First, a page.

I love my Kindle.
One of the nice things about it is that slowly a lot of the public domain material from places like Project Gutenberg is becoming available in Kindle format so I can hit one click buy for free, and turn on my Kindle, open up the connection, and get it in seconds. The weird part is that a lot of it is not being reviewed. So I went to review a cookbook I downloaded and just started really going through in the last couple of days. The cookbook is The Compleat Cook Expertly Prescribing the Most Ready Wayes, Whether Italian, Spanish or French, for Dressing of Flesh and Fish, Ordering Of Sauces or Making of Pastry which was printed in 1658.(Project Gutenberg link to read online or download) The first reviewer said it was from 1658 and you couldn't make the recipes now. I had to disagree and said this..
Yes, the first reviewer is right, this IS a cookbook from 1658. But I don't see that as being a bad thing at all. A lot of the recipes in it are doable now and adaptable. If you are interested in renaissance era cooking at all, it's an invaluable guide and being in Kindle format makes it easy to bookmark things you want to try out later.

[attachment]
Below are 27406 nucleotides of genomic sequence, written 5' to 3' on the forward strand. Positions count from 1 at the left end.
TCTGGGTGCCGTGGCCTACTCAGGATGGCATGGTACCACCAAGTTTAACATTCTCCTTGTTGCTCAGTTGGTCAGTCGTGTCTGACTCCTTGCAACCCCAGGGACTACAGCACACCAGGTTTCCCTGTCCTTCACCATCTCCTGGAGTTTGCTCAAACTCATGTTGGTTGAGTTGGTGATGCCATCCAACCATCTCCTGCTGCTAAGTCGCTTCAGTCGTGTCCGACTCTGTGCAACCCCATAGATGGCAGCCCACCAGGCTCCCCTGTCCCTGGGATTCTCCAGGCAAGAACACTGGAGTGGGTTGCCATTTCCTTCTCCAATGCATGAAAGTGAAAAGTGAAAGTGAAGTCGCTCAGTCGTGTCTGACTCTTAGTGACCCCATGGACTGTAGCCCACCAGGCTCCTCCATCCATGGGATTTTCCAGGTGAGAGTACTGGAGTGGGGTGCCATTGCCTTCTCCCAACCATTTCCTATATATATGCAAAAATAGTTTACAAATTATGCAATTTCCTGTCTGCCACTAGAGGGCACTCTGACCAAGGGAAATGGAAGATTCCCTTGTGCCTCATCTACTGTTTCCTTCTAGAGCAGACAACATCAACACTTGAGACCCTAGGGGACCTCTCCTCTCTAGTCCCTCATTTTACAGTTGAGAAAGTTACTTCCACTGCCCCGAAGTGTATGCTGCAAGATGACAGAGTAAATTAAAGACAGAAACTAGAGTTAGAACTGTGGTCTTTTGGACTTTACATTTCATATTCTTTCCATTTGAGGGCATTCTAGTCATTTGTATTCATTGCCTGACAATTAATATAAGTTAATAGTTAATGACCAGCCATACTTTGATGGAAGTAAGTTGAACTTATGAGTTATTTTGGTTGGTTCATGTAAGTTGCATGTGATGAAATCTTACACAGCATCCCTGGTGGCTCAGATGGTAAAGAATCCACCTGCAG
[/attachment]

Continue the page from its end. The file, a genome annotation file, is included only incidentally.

It is NOT a step by step cookbook as we are used to now, so it will take a little bit of research to understand what some of the terms are, as well as a decent knowledge of how to cook to be able to do the recipes in it. It will call for "enough flower to make a past" which means enough flour to make a paste/dough, or for cooking in a "quick" oven which means hot. You don't get exact temperatures or times or even exact measurements for a lot of the recipes.
That said, I read some of the recipes to my husband yesterday and he's looking forward to me trying them.
It also has a couple bread recipes in it, and a lot of bread recipes weren't recorded in the middle ages and during the renaissance because it was generally assumed that people knew how to make bread. Which leads to another thing that people miss in older recipes. We are very used to having instant dry yeast available to us, so when we look at older beer or bread recipes that call for a cup of yeast, it's a bit confusing. Yeast at that point was the sourdough yeast culture, a liquid mix of flour and water that had live yeast growing and active in it.
It's free and it's a nice bit of history.
I'll admit, there is something very strange about reading a cookbook that old on something that seems to be science fiction to me still even having one.
You can see all my book reviews here.
Okay..back to beading.